Ten Surprising Concepts that Teams (Organizations, Too) Should Adopt -- Starting Now
Welcome to today's guest post (and some new ways of thinking about teams) by Garret Kramer, author of Stillpower: Excellence with Ease in Sports and Life.
By Garret Kramer
These days, it seems that the same common concepts are stressed over and over in order to ensure team success. But I believe, from pee-wee to pro, that this standard coaching paradigm is simply not bringing out the best in our athletes. For evidence, just look at the erratic behavior of many well-known players. Not to mention that consistent excellence on the field -- i.e., dynasties (yes, I am aware of salary caps) -- has become a thing of the past.
So, if you and your team, company, or family are after steady achievement, reflect on these ten surprising concepts. Then see if any of them make sense for you.
1. Keep goal-setting to a bare minimum, if instituted at all.
Goal-setting narrows focus, which, contrary to popular opinion, limits opportunities and shrinks the perceptual field (awareness). It's okay to possess the burning desire to win. In fact, I prefer that teams do. However, because winning has no ability to regulate your happiness or self-worth, relish the journey and experience instead of single-mindedly setting your sights on a title. If you do, the imaginative path to success will become evident on its own.
2. Recognize and embrace individuality.
Even within team environments, it is essential that individuality be fostered and encouraged. Why? Free will is the number one ingredient to productive behaviors and performances. A person will simply not perform to the best of his or her ability if the person's inner wisdom (intuition or personal thought system) is compromised.
3. Limit rules and expectations.
To me, codes of conduct do not work. The inner conflict between what a person thinks is right, and what an organization tells the person is right, binds and confuses all individuals. This bewilderment creates dysfunction. Rather, here's a freeing alternative: Hold individuals accountable to acting from elevated states of mind and pulling back from deflated states of mind -- stop telling them which actions are, or are not, acceptable.
4. Encourage love for, and respect of, opponents.
Love and respect are the ultimate symptoms of a high level of consciousness -- "the zone." Hate and disrespect are symptoms of the opposite mind-set. So, just ask yourself, "How do I feel when I am not considerate of others, when I resent my opponents, or when I hold them in contempt?" Now why would you ever want your team to perform from this insecure psychological perspective?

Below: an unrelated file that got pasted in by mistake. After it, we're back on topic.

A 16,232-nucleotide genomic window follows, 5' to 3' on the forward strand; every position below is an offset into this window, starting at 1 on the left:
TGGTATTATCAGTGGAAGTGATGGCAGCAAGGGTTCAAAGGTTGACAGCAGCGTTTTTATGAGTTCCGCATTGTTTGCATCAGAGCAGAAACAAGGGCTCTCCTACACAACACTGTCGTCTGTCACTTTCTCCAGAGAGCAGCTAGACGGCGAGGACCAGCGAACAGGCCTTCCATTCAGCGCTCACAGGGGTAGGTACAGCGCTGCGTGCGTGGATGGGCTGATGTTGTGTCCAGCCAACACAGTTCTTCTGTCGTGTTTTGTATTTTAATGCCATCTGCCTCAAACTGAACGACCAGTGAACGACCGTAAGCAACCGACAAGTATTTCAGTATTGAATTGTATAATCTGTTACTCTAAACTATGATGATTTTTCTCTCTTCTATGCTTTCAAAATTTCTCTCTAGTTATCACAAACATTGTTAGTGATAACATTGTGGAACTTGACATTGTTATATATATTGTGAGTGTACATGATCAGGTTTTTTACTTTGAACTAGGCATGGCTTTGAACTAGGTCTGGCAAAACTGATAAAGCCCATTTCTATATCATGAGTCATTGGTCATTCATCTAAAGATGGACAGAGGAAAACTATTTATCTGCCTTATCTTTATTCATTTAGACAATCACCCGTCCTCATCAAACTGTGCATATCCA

5. Discourage the creation of a pecking order.
When people operate from low levels of well-being, they dwell on their differences. They become insulated and egotistical, and, in a team setting, it often appears that certain members are more valuable than others. Not so. Although roles vary, if you remove one piece from the puzzle the team ceases to be whole and its natural chemistry and functioning become impaired.
6. Do not stress communication.
Believe it or not, one reason that teams fail is because people overcommunicate. They speak when they are not capable (they are in a low mind-set), and listen when they should not (they are in a low mind-set). Lack of communication is never a real issue. A person's state of mind when he or she communicates, or he or she does not communicate, is the only key to productive interactions between teammates.
7. Do not adhere to a specific team "culture."
When forced to adhere to the edicts of once-successful traditions, ethics, or customs, a team is adopting someone else's recollection of the way to perform, which has no relevance now. Buying into a culture binds a person's thinking, thwarts free will, and creates followers who are not capable of coming through in the big moment.
8. Leave the past in the past.
The past, like a culture, is simply a thought system carried through time. No matter how hard you try, you cannot replicate a former triumph, technique, or feel. They are smoke; they no longer exist. Keep in mind, young players don't care about the good old days. They intuitively live in the present -- don't lead them away from it.
9. Drive effort with freedom.
There is a huge difference between hard work and best effort. Yet, teams continue to promote a grind-it-out paradigm that has little to do with success. Achievement is the result of fluent thinking, passion, and freedom. Why, then, when a team isn't in this mind-set, do coaches preach diligence, desperation, or hard work? If a team isn't giving its best there's only one reason: The players are trying to control a natural instinct -- effort. The biggest mistake a team can make.
10. Teach that state of mind is relevant, while behavior irrelevant.
This last characteristic is the foundation for the rest of the list. The most clear thinking leaders recognize that judging a person's behavior serves little purpose. So, since errant behavior spawns from internal suffering or a low state of mind, demonstrate the importance of understanding and supporting all members of your organization -- no matter their behavior or how much playing time you give them. Remember, a high level of compassion always leads to a high level of consciousness, and, in turn, a consistently high level of performance.
Garret Kramer is the founder and managing partner of Inner Sports, LLC. His approach to performance has transformed the careers of professionals athletes and coaches, Olympians, and collegiate players across a multitude of sports. Kramer’s work has been featured on WFAN, ESPN, Fox, and CTV, as well as in Sports Illustrated, The New York Times, The Wall Street Journal, and other national publications.